My specialist area of practice is as the HOL in the English department. The broader professional context is to facilitate the learning of our akonga. My role is to help the members of my team to do this to the best of their ability. One of the key theories that underpins this is being a reflective practitioner. One of the reflection tools that our principal encourages us to use is Rolfe’s iterative reflection: What? So what? Now what? This is a simple way of looking at a situation and deciding what needs to be done about it.

Another reflection tool is the RISE model which asks a practitioner to Reflect, Inquire, Suggest and Evaluate. These models are both valuable in evaluating how we are meeting the Practising Teacher Criteria and also everyday situations. I am a regular reflective practitioner and I aim to encourage the members of my department to regularly reflect.


1. Wenger, E. Introduction to communities of practise. Retrieved from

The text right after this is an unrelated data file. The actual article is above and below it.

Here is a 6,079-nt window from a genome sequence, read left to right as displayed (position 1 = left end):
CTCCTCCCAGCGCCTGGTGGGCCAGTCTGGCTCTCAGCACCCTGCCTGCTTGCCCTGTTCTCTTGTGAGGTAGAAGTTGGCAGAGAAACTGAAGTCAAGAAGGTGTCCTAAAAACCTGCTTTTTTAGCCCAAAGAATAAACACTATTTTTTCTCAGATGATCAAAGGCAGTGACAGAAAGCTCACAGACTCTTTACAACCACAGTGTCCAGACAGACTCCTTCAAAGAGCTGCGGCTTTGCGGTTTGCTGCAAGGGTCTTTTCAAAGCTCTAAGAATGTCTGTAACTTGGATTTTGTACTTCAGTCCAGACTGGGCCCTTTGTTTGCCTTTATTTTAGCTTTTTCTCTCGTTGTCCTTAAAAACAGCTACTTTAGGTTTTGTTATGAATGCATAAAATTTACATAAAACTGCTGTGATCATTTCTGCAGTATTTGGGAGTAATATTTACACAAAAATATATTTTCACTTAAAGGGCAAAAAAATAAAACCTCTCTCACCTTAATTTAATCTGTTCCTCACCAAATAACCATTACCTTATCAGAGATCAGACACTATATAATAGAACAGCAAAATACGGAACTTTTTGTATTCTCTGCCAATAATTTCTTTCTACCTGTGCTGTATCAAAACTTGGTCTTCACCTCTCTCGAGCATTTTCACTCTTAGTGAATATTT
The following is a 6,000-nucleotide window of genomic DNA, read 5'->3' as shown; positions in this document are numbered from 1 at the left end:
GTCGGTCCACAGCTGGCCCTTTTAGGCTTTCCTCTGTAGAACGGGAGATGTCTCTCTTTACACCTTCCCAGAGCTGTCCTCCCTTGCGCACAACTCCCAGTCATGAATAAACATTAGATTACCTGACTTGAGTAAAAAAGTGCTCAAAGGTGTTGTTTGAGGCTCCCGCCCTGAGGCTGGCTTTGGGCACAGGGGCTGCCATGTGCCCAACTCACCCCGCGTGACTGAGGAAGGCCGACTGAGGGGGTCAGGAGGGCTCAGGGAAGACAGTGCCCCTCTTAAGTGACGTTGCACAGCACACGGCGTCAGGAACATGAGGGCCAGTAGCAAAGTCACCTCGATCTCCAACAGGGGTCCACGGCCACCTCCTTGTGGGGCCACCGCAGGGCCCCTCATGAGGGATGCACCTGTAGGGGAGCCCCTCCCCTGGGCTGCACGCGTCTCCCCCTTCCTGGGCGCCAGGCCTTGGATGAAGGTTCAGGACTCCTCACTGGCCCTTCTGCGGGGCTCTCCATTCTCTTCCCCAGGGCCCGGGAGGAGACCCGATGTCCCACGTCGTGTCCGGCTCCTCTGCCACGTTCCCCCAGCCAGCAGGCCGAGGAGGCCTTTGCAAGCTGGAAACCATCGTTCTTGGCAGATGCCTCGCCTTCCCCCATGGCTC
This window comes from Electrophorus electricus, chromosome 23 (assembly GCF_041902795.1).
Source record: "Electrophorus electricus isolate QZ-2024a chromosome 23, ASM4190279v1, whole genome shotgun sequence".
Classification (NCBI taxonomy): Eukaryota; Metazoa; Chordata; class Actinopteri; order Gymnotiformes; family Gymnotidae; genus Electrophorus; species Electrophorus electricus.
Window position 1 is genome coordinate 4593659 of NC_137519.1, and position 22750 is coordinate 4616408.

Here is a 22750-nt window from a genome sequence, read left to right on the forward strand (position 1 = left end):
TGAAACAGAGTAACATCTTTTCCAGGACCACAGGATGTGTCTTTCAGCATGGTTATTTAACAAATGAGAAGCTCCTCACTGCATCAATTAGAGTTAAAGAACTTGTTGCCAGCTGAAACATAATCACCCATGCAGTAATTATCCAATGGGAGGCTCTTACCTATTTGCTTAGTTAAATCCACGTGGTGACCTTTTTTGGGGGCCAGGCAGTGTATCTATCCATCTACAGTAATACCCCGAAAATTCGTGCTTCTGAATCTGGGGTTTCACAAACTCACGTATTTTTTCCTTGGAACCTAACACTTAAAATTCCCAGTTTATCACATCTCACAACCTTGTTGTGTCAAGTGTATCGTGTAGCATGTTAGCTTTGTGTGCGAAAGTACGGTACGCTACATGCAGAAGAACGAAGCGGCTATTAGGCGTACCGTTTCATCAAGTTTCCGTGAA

3. Dawson, P. Reflective Practice. Retrieved from

4. Wray, E. The RISE model for self evaluation. Retrieved from

Posted in Criterion 1, Criterion 2, Criterion 4, Mindlab reflections

20th vs 21st Century Skills

How do 20th century and 21st century skills differ? 

As a student in the 20th century I recall that my education was largely about learning facts and content that would be regurgitated at a later stage to prove that I had learnt something. I vividly remember sitting in many classes simply copying notes from a blackboard. The only way that I could make it interesting was to add colour to my boring exercise book by bullet pointing, underlining and drawing little pictures with my felt tip pens. In English, watching a film of people perform Shakespeare on a dark stage with one stagelight was a huge highlight of my 6th form English class. It was little wonder that I felt I had to provide some sort of entertainment to the class by yelling out ‘Earthquake! Everyone under your desk!’ in the middle of one class.